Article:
Number four, Public Experience. Who is going to use online applications from the City of Seattle? Fill in the blanks, pay your utility bill. There are some challenges. They all look different. They all have different sign-ons. Some of them still say, ‘This site requires Internet Explorer 6, and only Internet Explorer 6. We have work to do. But the good news is, through IT consolidation, we can now take user-centric approaches to think about how to reconnect with the public, and help enable people to interact with our government. Things like developing a UX lab in this department. It’s something we will be able to do through consolidation and we’re excited about that. And not just the team of people who are thinking about UX, but a common playbook of standards, and actually being able to do user testing on a repeatable basis.
Last one. Many of you have heard about the Mayor’s executive board related to the Department of Neighborhoods’ (DON) changing how we support District Councils. That executive order also included a charge to Seattle IT to envision how we support DON’s changes using technology. So if DON is trying to coordinate better how its department interacts with the community, one of the tools necessary to support that. We desperately want to help. We don’t want SDOT going to Ballard Community Center and having a conversation on Thursday, and City Light going there on Friday and then comparing notes, and having the community go, ‘Why doesn’t the City listen to us?’ We’re very excited to be working on that.
Privacy and Security. So critically important. We must take steps to help the City understand the threats that we face and to be proactive in implementing solutions that mitigate risk and increase efficiency. Nothing is more important here than our first objective, of earning the public’s trust in how we collect and use information. We have had a couple of missteps there, over the past month, as as I explain to folks, we’re only a year into focusing on privacy. We have a lot of education still to do in the departments, but what I’m hoping people see that we are taking the necessary remedial measures to get departments to recognize what they’ve done wrong. And we’re working to get them right going forward.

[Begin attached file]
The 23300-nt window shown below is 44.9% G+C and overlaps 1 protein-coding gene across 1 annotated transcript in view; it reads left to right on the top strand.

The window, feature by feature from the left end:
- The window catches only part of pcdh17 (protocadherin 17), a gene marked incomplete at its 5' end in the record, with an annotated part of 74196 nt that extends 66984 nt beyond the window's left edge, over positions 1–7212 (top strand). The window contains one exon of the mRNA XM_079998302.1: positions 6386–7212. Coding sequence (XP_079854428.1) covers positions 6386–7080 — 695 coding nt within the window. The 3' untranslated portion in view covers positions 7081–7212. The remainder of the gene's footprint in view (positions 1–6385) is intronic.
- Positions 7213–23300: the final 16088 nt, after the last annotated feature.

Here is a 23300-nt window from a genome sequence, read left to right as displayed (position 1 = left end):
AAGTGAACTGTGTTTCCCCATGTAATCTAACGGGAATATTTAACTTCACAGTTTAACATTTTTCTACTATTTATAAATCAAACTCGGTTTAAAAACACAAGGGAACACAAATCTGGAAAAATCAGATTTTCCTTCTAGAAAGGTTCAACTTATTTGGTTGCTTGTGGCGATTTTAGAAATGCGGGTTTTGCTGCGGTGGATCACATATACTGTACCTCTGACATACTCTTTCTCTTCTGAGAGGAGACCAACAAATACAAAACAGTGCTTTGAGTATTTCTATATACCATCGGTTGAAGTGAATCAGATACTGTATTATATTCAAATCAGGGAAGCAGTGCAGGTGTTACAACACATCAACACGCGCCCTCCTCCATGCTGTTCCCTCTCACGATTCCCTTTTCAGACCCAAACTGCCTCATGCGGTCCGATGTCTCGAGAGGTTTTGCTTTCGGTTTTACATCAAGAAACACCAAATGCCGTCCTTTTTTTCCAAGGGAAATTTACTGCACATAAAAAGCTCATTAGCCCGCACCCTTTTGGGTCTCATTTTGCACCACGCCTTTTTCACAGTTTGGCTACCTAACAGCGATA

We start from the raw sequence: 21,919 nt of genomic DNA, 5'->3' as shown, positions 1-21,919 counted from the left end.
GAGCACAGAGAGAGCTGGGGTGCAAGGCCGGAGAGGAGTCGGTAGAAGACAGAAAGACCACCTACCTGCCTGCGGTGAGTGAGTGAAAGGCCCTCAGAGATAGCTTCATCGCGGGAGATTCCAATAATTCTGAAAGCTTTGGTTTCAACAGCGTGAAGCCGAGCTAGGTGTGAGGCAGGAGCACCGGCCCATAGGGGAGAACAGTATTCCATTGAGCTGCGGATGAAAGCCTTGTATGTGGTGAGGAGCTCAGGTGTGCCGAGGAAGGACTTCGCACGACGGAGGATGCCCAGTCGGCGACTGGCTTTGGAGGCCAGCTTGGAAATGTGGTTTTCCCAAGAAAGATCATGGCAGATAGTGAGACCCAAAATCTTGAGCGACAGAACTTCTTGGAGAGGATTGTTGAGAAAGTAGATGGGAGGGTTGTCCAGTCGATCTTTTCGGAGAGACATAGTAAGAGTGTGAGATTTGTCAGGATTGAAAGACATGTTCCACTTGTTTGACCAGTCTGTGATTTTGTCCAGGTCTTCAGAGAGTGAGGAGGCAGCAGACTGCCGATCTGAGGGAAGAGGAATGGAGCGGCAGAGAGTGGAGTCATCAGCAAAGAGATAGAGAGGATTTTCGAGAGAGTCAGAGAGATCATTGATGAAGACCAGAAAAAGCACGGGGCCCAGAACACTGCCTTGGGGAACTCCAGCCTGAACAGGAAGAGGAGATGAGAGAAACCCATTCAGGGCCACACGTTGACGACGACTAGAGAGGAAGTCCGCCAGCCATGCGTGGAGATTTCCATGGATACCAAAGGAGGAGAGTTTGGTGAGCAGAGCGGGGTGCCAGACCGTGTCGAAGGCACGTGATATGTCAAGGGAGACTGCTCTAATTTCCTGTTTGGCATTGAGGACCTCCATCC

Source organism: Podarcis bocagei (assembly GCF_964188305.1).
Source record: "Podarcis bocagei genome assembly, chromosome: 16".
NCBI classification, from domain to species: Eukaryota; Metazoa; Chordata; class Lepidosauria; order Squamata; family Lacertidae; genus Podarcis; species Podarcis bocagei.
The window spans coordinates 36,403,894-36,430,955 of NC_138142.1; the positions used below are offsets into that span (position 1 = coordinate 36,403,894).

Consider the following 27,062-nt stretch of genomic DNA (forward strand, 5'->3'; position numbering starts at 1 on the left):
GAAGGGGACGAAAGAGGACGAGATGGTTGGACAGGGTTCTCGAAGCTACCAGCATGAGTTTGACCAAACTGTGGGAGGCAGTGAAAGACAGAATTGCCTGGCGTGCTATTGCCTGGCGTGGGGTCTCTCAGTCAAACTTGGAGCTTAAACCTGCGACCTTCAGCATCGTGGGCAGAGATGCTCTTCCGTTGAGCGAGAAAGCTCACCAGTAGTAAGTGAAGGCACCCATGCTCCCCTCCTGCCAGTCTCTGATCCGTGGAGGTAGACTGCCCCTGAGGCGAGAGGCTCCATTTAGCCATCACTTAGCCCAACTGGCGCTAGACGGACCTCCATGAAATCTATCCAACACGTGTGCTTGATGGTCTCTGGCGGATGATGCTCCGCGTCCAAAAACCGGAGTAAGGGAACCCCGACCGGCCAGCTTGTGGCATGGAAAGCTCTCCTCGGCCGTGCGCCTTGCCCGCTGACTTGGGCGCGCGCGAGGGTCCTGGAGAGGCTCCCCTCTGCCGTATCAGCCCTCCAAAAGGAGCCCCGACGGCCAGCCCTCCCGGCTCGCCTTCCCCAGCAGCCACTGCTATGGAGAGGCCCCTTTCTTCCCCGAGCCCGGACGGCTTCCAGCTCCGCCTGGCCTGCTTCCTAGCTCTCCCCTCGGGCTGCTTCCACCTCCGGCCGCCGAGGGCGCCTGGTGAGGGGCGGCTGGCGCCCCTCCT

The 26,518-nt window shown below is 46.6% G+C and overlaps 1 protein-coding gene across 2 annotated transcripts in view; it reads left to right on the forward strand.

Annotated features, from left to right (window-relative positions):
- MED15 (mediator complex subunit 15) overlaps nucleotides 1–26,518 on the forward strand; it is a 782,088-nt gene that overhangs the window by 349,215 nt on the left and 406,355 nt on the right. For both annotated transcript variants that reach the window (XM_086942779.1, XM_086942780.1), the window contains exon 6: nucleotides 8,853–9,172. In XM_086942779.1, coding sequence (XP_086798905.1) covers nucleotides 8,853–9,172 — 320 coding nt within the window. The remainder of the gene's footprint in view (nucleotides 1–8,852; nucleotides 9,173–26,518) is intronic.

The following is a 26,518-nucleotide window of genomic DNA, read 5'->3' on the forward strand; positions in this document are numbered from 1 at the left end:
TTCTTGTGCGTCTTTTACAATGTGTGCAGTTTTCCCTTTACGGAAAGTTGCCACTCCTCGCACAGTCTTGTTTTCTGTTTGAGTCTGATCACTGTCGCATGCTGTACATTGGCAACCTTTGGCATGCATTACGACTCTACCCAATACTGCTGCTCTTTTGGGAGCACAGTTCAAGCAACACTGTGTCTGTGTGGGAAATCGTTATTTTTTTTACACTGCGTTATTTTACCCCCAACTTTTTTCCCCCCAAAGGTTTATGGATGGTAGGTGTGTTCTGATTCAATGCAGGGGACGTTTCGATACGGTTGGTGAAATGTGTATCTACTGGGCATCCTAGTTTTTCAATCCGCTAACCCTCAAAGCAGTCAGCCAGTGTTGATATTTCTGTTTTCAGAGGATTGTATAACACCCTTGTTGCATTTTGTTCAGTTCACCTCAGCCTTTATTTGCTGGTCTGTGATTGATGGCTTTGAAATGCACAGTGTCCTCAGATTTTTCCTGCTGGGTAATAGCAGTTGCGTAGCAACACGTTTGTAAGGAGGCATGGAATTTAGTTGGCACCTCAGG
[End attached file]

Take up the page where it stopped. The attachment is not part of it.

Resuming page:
Last priority: Optimization. This year, we did something big. We brought together 650 technologists into one department. And while that’s great, it’s a first step. And we can do things like think about common UX, think about how to better manage 1,200 applications. We still have work to do before we realize the capacity we think comes from putting everyone together in Seattle IT. So in the next two years, we’re going to focus on objectives, making IT a strategic business partner in departments, and make sure that they actually get some value out of consolidation, developing our workforce to evolve technologies, trainings, leadership opportunities. Putting them together and spreading the word.
So, those are the hallmarks of our strategic plan: the six priorities, the objectives we hope to achieve. There is a document that we are still working to finalize over the next couple of weeks that goes with this, that we will present to MITS at the end of next week for approval, at which point we’ll be able to share it more broadly. It’s ambitious in the amount of work we’ll try to get through, but they’re all things that we think are absolutely necessary. I know I’ve probably completely over-run my time. Any feedback from you as the leads? Tweaks? Please feel free to email me or Virginia Gleason directly to provide that insight.
Jose Vasquez: We do have a few minutes for questions. On priority number three, Digital Equity, would it be possible to expand on that area to call out the actual action?
Michael Mattmiller: Absolutely. And we can do it in one of two ways. I didn’t reflect it in this text because the language is still changing. In the document, there is another level of bullets that describes the specific project. But we could also bubble those up to that top level.
Jose Vasquez: Great. And then on priority number four, Public Engagement. I know one that is very relevant to this community. It’s web grants.